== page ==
The fellowships, valued at $50,000, are awarded to America’s most accomplished and innovative artists working in fields ranging from visual arts to literature.
April, who hails from Seattle, Washington, came to Canberra in 2000 after conducting a global search for art schools and universities with glass programs.
“The work of ANU School of Art and Glass Workshop graduates really stood out,” she says.
“I was also interested in traveling and living abroad; it was the perfect fit for me.”
Her four years bore out her optimism. April found the School and the Workshop to be supportive and the community an inclusive one that fosters experimentation and freedom of expression.
“The support I received from my lecturers and fellow students both challenged and encouraged me to find my voice within the material,” April says.
“With an equally strong focus on conceptual merit and craft, my education at the ANU laid the groundwork for the way that I approach my work.”
Head of the ANU Glass Workshop, Associate Professor Richard Whiteley, described April as having developed her voice in a thoughtful and articulate way as a student.
“She drew on a traditional process, cameo cut glass, and has been central to the rethinking of this medium, not just in relation to her own practice, but also for another generation of artists,” he says.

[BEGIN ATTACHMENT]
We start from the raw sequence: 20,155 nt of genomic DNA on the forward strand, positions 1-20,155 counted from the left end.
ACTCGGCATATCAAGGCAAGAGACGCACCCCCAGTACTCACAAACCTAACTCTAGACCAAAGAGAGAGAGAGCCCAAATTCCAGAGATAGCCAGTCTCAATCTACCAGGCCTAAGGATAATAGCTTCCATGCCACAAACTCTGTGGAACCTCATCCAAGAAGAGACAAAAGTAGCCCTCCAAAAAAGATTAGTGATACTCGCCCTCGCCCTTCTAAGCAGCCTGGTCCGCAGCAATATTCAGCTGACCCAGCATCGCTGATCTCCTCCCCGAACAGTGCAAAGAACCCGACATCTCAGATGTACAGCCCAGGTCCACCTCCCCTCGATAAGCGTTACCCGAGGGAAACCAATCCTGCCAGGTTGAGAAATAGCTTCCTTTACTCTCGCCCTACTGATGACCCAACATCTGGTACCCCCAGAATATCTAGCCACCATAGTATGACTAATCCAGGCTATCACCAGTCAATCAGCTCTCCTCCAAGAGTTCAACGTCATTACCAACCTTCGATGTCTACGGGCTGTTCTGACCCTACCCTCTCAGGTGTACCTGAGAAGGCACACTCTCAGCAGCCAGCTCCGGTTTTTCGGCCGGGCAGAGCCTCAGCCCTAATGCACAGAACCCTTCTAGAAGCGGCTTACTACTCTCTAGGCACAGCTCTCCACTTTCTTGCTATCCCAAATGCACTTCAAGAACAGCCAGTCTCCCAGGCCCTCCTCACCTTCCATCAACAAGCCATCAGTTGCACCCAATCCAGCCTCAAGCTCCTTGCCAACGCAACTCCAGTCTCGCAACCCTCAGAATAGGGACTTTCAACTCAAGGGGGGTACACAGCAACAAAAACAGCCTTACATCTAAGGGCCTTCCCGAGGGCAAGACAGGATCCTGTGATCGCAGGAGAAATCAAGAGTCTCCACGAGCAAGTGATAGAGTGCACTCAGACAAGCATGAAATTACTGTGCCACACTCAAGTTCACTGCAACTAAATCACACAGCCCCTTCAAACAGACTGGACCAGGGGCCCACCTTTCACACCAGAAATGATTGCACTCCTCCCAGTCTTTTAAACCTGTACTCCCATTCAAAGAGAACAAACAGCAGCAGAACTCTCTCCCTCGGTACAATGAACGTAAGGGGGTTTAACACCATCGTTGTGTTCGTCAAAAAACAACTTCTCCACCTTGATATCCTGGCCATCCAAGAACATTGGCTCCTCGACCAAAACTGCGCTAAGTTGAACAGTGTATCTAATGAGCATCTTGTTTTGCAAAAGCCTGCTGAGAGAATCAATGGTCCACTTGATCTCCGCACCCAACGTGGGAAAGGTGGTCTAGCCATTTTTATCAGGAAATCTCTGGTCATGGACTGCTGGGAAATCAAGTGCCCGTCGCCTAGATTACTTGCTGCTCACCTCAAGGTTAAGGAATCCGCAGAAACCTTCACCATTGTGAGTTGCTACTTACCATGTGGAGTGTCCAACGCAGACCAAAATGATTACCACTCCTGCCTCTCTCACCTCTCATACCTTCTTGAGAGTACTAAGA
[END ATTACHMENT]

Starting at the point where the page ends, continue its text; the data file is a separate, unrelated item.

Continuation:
“What she has achieved really is amazing, and we are incredibly proud of her.”
April sees her role as an artist as being to “illuminate thoughtful and knowledgeable observations on issues critically relevant to our times”.
An issue April believes to be critical is anthropogenic climate change. She has worked with conservation scientists and applied her learnings to her art.
“Art is a powerful way of informing the public because it offers an accessible and visceral means of inspiring people across all social and political spectrums,” she says.
“It is my intention to use my work as a means of advocating for wildlife conservation and environmental stewardship.”
This year, April was the artist in resident at the American National Oceanic and Atmospheric Administration. She spent six months with the Hawaiian Monk Seal Research Program
, working as part of a three-person team in a remote field camp based at an atoll in the Northwestern Hawaiian Islands.
April worked as a field biologist at the Pearl & Hermes atoll, collecting population assessment data on the Hawaiian monk seal – one of the world’s most endangered marine animals.
She hopes that the body of art she produces after her trip will highlight the plight of the Hawaiian monk seal and the effects of anthropogenic climate change on the vulnerable ecosystems of the Northwestern Hawaiian Islands and beyond.
“My interest in fieldwork lies in the ideology that the dialogue between artists and scientists is imperative for a most informed and diversified understanding of life,” April says.
“It also lies in Eckhart Tolle’s philosophy that, ‘Awareness is the greatest agent for change’.”
April says that she will spend a portion of her fellowship funds on buying new equipment for her studio.
“The majority of it, though, will go to paying the proverbial, ‘bills’; to support my studio work while I focus on my research objectives and outreach goals of my recent collaboration with the Hawaiian Monk Seal Research Program.”